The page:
Truckee is known for many things — Donner Lake, its active outdoor lifestyle, and its many artisan shops, to name just a few. So why not combine all these elements into one piece of functional art?
Last year, the Truckee Public Art Commission (TPAC) put out a call to artists to submit renderings for a bike rack project that will install three bike racks throughout the town of Truckee. Seventeen artists submitted 41 different designs, and 50 designs came in from local elementary school students.
Through fundraising and silent auctions, as well as a $10,000 grant from the Tahoe Truckee Community Foundation’s Queen of Hearts Women’s Fund, TPAC raised $15,000 for the three bike racks. Troy Corliss, a founding member of TPAC and the artist who designed the Mountain Flowers sculpture in the Pioneer Trail roundabout, was inspired by other small mountain towns like Park City, Utah and Boise, Idaho that have completed similar projects. Each artist was asked to design a rack that wouldn’t exceed $5,000 in cost.
“What’s appealing to this project is that its budgets are small, it’s accessible to local artists, and it’s a way to get small art projects around town,” Corliss said.
Donner Lake’s West End Beach is one location that will receive a bike rack. Two second-graders, who both submitted a Chinese dragon drawing, collaborated to complete the final design. Students Hope Smith and Florian Standteiner will see their design come to life at the end of the summer when Mountain Forge, the Standteiner family business, begins construction on the bike rack. Smith’s description explains that this design is in honor of the Chinese who worked on the railroad in Truckee.
The second bike rack, designed by Truckee local Lauren Bello, will be a feather sculpture located at the Community Recreation Center. The Truckee River Regional Park will serve as the third location, and the design for that area will be picked shortly. The design originally selected for the park was determined to be a better fit for the Brickelltown Streetscape Improvement Project.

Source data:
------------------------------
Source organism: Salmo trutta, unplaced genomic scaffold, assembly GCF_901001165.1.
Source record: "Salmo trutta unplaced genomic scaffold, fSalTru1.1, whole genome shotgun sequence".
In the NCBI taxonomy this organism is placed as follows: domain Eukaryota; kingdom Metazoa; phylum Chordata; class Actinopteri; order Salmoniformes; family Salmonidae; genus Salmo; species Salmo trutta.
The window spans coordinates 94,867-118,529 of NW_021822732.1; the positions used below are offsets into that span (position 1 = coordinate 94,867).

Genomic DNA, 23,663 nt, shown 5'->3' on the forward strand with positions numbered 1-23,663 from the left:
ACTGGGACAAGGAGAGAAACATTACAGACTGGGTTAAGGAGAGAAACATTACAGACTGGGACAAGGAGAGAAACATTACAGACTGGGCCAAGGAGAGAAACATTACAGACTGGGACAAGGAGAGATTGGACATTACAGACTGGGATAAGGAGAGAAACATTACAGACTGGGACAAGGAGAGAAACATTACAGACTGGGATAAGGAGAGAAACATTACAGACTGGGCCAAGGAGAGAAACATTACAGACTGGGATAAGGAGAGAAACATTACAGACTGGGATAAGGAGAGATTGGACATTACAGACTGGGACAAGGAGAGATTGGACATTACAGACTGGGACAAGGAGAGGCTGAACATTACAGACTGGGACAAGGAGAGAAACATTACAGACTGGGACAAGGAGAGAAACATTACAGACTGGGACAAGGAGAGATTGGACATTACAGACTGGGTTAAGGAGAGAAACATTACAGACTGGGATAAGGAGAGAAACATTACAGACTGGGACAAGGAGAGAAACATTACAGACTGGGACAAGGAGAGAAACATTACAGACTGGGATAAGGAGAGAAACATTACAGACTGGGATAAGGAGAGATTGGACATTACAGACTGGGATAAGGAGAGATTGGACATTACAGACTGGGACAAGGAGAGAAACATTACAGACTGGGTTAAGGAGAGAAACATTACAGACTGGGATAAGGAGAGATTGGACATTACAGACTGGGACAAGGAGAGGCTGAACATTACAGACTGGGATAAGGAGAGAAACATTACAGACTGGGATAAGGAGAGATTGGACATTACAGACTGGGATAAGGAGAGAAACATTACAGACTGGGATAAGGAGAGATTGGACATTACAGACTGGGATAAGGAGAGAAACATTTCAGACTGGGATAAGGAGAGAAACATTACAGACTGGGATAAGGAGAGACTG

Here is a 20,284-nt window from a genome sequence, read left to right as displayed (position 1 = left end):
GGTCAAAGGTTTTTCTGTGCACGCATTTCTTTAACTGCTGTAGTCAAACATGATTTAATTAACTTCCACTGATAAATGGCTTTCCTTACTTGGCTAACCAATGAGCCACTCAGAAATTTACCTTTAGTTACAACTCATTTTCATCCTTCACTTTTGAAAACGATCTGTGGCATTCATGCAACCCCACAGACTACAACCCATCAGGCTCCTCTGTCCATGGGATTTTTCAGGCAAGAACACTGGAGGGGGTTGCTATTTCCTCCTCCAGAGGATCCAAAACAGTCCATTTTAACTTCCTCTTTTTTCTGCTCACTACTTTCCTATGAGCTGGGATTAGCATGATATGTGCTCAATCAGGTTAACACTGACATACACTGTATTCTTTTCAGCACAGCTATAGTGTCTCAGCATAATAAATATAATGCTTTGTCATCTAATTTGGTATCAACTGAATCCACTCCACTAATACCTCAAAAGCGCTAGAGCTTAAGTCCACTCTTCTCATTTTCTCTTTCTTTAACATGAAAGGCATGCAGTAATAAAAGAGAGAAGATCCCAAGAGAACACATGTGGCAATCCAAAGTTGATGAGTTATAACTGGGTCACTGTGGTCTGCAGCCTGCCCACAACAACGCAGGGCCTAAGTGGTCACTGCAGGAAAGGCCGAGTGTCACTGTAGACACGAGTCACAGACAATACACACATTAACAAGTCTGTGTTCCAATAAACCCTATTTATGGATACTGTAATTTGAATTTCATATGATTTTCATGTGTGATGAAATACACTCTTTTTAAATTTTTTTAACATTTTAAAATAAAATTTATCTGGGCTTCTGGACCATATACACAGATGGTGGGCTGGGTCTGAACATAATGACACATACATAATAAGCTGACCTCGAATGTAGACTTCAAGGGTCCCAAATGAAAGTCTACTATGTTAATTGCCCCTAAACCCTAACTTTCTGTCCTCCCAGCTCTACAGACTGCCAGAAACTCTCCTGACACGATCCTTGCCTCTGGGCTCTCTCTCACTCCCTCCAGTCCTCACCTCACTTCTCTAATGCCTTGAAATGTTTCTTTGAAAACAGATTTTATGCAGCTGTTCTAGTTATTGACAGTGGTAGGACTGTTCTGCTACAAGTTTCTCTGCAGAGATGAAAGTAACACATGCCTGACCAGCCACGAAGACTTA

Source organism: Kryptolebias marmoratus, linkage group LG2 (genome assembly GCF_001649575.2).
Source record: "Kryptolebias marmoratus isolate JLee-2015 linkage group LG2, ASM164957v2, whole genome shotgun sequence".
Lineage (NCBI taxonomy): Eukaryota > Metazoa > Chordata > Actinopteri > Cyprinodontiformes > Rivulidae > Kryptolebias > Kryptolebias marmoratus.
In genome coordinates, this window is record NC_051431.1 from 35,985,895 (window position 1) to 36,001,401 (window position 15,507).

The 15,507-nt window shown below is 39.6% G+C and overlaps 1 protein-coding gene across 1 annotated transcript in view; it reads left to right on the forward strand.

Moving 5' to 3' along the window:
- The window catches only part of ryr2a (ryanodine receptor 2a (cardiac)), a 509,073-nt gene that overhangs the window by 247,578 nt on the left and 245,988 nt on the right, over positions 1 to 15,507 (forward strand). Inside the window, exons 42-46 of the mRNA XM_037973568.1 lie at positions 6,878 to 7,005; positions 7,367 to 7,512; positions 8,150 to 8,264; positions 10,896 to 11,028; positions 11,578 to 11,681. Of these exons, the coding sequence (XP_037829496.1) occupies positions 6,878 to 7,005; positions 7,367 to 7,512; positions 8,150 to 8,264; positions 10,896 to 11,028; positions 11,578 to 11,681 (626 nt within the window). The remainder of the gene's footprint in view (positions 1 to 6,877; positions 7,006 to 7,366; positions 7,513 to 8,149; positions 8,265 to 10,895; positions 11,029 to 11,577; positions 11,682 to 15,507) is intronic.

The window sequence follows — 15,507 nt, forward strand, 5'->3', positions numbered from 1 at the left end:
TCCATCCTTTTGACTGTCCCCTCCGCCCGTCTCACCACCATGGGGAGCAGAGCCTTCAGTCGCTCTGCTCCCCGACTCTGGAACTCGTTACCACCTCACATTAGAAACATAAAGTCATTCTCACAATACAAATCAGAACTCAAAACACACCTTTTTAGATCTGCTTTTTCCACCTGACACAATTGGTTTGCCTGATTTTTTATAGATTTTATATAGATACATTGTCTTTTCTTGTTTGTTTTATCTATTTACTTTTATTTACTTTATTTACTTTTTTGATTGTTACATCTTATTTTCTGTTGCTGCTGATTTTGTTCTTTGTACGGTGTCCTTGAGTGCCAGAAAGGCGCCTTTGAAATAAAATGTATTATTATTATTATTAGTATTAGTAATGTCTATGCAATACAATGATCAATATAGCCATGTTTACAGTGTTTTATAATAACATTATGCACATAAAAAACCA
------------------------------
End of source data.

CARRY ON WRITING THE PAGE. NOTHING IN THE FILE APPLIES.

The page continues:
The Truckee Town Council voted unanimously at the beginning of the year to take some of the bike rack designs that TPAC did not select and install five of them throughout town. Three of them will become part of the Brickelltown project, which will be completed by the end of next summer.
Coincidentally, Kelly Brothers Painting proposed an interactive sculpture of a stationary bike as part of the development agreement for its new building in the Pioneer Commerce Center. The painting company agreed to install its public art downtown where it will be more visible. Owner Bill Kelly, who designed the sculpture with two artists, hopes to have the 20-foot in diameter and 16-foot tall bike installed by the old loading dock downtown.
Tahoe Forest Hospital will also get an artistic bike rack called Animal Tracks this fall. A nurse who was inspired by the TPAC project donated the money for the rack, designed by of Kevin Kremler, manager of New Moon Natural Foods in Truckee.
Corliss explained that the intent of the project is to get the community involved in placing artwork in public places in a town that already embraces local artists.
The final decision on the placement of the town’s bike racks was made at the Truckee Town Council meeting on July 8, after Moonshine Ink’s deadline.
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